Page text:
Thursday, October 26, 2017

Cleaning out some files: Paulo Freire, philosopher

In clearing out some files in my old filing cabinet, I had come across some interesting articles that were required reading for a philosophy of education course I had taken eons ago.

In the clearing out process, there remained a little pile of articles on Paulo Freire, that I caught my attention and I wanted to read again, which I managed to do this evening.

Freire seems to be a mixture of liberation Catholic, revolutionary, educator of adults for literacy, Marxist dialectician, critic of traditional arrangements, colonialism and promoter of just society helper of the poor and oppressed.  There seems to be a little Freire for everyone, and certainly I can find a lot of places where I sympathize with him, from what I can glean.

Never having lived in conditions of poverty myself, I can probably not grasp the breadth and depth of his passion and vision. I have been to northern Canadian aboriginal reserves that might provide some similar conditions.  There was hunger, poor education, despair and isolation.  My father was a refugee, and I know terrible conditions from stories told in the family.  I am only one generation away from the family having had nothing and running for their lives.  But the family was not spiritually dead or impoverished, partly because the great works had been passed down, because people knew things by heart and because they were Christians.  There, I disagree with Freire's emphasis on letting go of  what he calls "banking" education.  This is a grave mistake.  And also Dewey was wrong on a lot of things.  (This is why we have American presidents who can't speak English, in the land of sects.)

However, as a Lutheran, I also see that in some sense Freie is a "Lutheran".  Five hundred years ago, Martin Luther posted theses to be debated that highlighted the oppression of the church by the Roman Catholic hierarchy.  A great revolution of sorts resulted. Humanistic education and freedoms of the university, literacy, including biblical literacy, a proper care of souls in the congregation and social assistance were brought about.

Portuguese  Catholicism may have brought something to Brazil, that Freire knew  in his day that was wrong, but that had been let go in other places quite some time before. But bringing in a type of Marxist communism or National Socialism (Nazi's), any sort of leader-focused revolution toppling existing orders of society have proven to be some of the most oppressive systems ever invented by man.  The next elite fights its way to the top, inevitably quite quickly to oppress now without conscience or impediment. We did not know some particular horrors before these leaders and revolutionaries invented them in their great reflective creativity.  They became monsters.  We must see this with clear eyes.  There is something very wrong with the theories. We may let go of Catholic hierarchy and of edicts from Rome and councils, but as Luther said, we must not let go of the word of God.  Where we abandon it, we get into deep trouble.  In some places, a Catholic political party has stood in the way of oppressive alternatives.  There are all sorts of scenarios.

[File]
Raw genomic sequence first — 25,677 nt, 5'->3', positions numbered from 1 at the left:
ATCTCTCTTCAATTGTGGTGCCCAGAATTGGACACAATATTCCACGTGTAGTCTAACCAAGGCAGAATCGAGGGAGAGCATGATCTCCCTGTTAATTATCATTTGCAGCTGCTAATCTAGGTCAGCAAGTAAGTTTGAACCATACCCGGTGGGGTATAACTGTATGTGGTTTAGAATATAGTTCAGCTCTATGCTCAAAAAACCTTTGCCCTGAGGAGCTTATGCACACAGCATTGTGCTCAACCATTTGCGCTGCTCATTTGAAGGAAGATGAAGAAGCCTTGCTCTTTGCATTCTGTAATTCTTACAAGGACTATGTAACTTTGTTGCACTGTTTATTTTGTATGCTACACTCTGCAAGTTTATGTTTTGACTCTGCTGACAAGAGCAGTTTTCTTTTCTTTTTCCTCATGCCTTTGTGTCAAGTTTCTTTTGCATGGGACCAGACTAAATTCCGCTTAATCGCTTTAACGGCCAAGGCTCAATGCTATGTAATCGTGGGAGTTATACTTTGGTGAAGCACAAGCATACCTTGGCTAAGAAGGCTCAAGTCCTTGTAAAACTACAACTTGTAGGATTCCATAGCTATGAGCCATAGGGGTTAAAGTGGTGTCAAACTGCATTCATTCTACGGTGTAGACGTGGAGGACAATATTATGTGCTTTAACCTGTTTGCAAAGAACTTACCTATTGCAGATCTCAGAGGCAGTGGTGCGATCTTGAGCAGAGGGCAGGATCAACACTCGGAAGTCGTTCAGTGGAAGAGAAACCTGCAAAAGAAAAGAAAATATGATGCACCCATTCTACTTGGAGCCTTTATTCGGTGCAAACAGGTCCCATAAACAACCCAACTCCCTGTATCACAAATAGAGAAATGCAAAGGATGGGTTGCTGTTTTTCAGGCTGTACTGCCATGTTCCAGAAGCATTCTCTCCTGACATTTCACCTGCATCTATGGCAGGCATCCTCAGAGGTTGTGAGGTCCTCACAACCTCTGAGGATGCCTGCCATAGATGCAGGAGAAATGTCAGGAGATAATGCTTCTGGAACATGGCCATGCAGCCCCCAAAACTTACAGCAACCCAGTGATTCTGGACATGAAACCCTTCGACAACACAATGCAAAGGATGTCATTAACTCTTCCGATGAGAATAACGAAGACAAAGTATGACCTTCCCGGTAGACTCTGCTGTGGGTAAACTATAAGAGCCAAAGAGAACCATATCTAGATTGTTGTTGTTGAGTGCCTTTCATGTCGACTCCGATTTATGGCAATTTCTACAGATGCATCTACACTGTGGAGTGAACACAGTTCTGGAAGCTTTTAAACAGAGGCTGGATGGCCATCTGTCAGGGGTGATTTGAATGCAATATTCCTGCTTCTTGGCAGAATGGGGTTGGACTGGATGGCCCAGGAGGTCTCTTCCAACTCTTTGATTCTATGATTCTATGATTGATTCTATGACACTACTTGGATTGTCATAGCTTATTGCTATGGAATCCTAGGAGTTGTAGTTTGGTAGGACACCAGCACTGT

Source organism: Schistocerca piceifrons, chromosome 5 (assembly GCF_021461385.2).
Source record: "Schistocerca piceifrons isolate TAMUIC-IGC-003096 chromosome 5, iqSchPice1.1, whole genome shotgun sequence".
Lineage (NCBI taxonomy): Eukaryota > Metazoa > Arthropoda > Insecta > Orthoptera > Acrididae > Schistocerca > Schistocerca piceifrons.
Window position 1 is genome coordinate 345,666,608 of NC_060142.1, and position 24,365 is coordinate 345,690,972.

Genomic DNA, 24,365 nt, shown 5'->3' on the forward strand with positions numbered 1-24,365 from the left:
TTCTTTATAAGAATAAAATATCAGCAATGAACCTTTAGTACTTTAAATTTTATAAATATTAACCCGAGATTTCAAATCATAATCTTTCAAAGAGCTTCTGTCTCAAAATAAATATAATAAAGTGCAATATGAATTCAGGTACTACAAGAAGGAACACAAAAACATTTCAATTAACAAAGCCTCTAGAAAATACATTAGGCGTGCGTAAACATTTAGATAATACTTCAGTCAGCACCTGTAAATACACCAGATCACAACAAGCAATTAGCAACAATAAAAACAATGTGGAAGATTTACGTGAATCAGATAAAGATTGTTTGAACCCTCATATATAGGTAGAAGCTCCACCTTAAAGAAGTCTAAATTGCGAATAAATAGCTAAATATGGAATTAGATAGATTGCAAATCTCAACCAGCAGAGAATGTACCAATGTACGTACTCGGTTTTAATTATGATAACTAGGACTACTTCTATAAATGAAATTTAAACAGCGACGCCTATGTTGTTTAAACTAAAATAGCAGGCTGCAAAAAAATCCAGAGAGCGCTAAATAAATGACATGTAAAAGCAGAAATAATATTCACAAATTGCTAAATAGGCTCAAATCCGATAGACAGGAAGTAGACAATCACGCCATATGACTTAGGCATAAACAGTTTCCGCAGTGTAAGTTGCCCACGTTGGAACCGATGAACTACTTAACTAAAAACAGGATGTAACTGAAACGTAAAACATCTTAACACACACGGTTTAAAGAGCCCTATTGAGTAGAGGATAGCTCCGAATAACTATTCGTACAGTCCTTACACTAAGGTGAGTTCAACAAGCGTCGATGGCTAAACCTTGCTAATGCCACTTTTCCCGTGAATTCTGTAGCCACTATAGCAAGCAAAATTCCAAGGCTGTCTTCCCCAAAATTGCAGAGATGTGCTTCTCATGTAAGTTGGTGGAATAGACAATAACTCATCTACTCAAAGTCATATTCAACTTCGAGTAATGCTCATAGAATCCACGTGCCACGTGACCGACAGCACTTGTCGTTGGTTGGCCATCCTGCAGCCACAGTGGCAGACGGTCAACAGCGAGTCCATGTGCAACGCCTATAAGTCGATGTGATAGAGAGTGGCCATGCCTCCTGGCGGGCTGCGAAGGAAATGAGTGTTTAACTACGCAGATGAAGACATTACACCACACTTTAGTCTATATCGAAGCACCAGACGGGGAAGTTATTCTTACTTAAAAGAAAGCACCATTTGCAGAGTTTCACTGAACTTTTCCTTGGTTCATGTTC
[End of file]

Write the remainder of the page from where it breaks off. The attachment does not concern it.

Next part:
The poor we always have with us, and we should deeply involve ourselves in the troubles and needs of this world and our neighbors. This is true.  Love cannot just be a word or theory.  Freire is right, there.  But some of the centuries old Reformation ideas already came to grips with some of these issues without jettisoning what was right from before.  It was a conservative revolution.

In briefly checking the history of Brazil on Wikipedia, I see that it interestingly concludes with this point about the changing religious landscape:

Until recently Catholicism was overwhelmingly dominant. Rapid change in the 21st century has led to a growth in secularism (no religious affiliation). Just as dramatic is the sudden rise of evangelical Protestantism to over 22% of the population. The 2010 census indicates that fewer than 65% of Brazilians consider themselves Catholic, down from 90% in 1970. The decline is associated with falling birth rates to one of Latin America’s lowest at 1.83 children per woman, which is below replacement levels. It has led Cardinal Cláudio Hummes to comment, "We wonder with anxiety: how long will Brazil remain a Catholic country?"[47]

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If I get around to it, I would like to read more about his ideas on adult education and literacy.

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